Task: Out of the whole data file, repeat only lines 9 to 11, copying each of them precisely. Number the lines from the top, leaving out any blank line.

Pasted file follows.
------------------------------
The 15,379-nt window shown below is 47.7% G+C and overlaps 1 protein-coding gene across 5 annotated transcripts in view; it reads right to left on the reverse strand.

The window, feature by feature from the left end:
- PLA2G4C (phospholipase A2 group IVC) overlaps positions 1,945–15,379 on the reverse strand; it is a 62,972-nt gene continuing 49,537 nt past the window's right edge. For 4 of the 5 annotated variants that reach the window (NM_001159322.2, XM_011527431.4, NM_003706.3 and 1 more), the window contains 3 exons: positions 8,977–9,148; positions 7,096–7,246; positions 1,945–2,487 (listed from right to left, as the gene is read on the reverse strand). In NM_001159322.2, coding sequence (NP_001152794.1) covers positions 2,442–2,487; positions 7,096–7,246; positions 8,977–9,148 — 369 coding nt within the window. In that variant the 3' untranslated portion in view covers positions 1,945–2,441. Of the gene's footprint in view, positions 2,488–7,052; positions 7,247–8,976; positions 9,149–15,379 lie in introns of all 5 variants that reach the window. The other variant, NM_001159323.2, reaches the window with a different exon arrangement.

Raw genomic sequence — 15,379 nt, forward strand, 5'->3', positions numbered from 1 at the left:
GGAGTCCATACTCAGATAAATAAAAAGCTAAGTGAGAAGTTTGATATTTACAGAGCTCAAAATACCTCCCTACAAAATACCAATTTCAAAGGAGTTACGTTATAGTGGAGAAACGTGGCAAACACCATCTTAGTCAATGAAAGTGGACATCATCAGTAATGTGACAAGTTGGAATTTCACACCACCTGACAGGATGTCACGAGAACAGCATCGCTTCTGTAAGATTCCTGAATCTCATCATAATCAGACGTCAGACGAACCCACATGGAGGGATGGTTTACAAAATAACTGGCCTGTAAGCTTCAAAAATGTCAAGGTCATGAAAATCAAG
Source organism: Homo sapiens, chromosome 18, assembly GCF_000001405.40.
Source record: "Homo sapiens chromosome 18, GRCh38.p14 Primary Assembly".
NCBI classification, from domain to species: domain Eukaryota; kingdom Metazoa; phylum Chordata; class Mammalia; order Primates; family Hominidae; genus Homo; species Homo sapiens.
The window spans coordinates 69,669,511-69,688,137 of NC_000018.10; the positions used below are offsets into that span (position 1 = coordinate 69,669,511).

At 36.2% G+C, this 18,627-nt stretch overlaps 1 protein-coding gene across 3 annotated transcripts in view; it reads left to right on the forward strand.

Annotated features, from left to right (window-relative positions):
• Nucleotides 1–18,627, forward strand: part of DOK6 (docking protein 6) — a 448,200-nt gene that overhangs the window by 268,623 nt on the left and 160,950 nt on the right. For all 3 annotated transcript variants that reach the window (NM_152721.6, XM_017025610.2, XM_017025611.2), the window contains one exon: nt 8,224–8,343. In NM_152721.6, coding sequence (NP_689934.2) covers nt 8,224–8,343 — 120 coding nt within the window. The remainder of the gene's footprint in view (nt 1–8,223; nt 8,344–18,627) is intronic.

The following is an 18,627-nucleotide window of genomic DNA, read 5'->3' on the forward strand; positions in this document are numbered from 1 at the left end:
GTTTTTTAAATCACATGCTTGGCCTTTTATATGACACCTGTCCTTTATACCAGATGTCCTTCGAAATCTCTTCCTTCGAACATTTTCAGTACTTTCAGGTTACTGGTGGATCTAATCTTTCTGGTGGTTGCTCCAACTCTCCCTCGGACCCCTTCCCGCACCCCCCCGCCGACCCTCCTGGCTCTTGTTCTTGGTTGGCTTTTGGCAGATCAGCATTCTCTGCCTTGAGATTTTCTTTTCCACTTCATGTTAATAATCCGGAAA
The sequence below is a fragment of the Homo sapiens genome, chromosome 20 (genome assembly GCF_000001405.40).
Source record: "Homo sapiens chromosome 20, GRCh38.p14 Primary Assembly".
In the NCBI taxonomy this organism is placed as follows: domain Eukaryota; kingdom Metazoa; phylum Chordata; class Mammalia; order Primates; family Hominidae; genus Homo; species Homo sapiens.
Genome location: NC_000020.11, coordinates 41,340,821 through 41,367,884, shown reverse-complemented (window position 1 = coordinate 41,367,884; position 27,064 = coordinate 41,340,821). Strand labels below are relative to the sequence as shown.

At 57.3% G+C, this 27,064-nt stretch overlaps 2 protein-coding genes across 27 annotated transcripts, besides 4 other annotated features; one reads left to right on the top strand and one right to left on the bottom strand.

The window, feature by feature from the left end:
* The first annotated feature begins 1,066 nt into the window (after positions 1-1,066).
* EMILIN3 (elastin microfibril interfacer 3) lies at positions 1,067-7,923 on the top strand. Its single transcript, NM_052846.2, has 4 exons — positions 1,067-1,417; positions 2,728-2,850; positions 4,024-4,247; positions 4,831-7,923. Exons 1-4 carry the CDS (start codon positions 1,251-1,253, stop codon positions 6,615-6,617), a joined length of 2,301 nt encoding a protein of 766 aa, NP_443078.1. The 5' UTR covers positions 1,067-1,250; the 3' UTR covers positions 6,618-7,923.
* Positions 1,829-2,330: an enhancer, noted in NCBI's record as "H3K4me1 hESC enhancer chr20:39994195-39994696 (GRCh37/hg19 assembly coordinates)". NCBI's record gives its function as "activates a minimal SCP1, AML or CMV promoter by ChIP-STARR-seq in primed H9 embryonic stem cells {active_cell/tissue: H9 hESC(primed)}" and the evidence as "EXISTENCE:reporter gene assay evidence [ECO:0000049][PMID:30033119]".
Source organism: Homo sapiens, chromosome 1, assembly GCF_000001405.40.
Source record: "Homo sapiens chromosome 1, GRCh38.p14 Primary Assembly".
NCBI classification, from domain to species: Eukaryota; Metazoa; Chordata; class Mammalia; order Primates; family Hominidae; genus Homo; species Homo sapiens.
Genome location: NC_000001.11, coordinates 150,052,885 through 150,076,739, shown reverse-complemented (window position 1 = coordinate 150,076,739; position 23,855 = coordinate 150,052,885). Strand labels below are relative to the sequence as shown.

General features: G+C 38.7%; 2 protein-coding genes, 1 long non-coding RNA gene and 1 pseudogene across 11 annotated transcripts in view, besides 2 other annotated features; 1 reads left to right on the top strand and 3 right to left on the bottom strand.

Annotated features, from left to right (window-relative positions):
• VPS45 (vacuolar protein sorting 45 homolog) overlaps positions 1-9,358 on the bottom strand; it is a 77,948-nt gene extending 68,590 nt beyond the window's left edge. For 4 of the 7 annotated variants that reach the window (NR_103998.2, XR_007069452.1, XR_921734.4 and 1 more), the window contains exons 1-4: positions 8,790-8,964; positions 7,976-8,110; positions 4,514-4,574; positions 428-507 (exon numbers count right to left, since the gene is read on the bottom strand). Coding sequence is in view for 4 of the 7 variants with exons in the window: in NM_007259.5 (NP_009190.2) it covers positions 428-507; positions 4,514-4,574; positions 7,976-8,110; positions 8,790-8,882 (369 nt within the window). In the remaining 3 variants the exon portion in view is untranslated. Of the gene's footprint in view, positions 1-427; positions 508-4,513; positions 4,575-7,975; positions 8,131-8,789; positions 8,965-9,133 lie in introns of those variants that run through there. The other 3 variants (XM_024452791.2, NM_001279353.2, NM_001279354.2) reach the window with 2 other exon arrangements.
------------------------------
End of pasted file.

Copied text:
The window spans coordinates 69,669,511-69,688,137 of NC_000018.10; the positions used below are offsets into that span (position 1 = coordinate 69,669,511).

At 36.2% G+C, this 18,627-nt stretch overlaps 1 protein-coding gene across 3 annotated transcripts in view; it reads left to right on the forward strand.

Annotated features, from left to right (window-relative positions):